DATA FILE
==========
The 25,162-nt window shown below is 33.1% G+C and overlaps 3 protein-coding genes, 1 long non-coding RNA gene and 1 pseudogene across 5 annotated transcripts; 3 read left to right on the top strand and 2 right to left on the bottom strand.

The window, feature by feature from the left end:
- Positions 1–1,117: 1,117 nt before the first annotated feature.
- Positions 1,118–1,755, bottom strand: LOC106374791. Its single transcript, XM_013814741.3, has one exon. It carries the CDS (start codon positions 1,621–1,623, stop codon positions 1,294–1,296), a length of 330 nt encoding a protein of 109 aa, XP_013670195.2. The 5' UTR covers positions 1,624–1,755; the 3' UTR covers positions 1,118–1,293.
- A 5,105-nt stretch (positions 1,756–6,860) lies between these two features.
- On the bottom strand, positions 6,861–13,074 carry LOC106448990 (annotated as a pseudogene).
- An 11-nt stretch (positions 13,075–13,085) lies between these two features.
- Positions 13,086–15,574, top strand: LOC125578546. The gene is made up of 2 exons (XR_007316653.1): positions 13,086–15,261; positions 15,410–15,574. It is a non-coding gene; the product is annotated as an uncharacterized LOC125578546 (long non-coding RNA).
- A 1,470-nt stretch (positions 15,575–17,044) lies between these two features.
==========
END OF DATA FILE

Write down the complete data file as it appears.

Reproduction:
The 25,162-nt window shown below is 33.1% G+C and overlaps 3 protein-coding genes, 1 long non-coding RNA gene and 1 pseudogene across 5 annotated transcripts; 3 read left to right on the top strand and 2 right to left on the bottom strand.

The window, feature by feature from the left end:
- Positions 1–1,117: 1,117 nt before the first annotated feature.
- Positions 1,118–1,755, bottom strand: LOC106374791. Its single transcript, XM_013814741.3, has one exon. It carries the CDS (start codon positions 1,621–1,623, stop codon positions 1,294–1,296), a length of 330 nt encoding a protein of 109 aa, XP_013670195.2. The 5' UTR covers positions 1,624–1,755; the 3' UTR covers positions 1,118–1,293.
- A 5,105-nt stretch (positions 1,756–6,860) lies between these two features.
- On the bottom strand, positions 6,861–13,074 carry LOC106448990 (annotated as a pseudogene).
- An 11-nt stretch (positions 13,075–13,085) lies between these two features.
- Positions 13,086–15,574, top strand: LOC125578546. The gene is made up of 2 exons (XR_007316653.1): positions 13,086–15,261; positions 15,410–15,574. It is a non-coding gene; the product is annotated as an uncharacterized LOC125578546 (long non-coding RNA).
- A 1,470-nt stretch (positions 15,575–17,044) lies between these two features.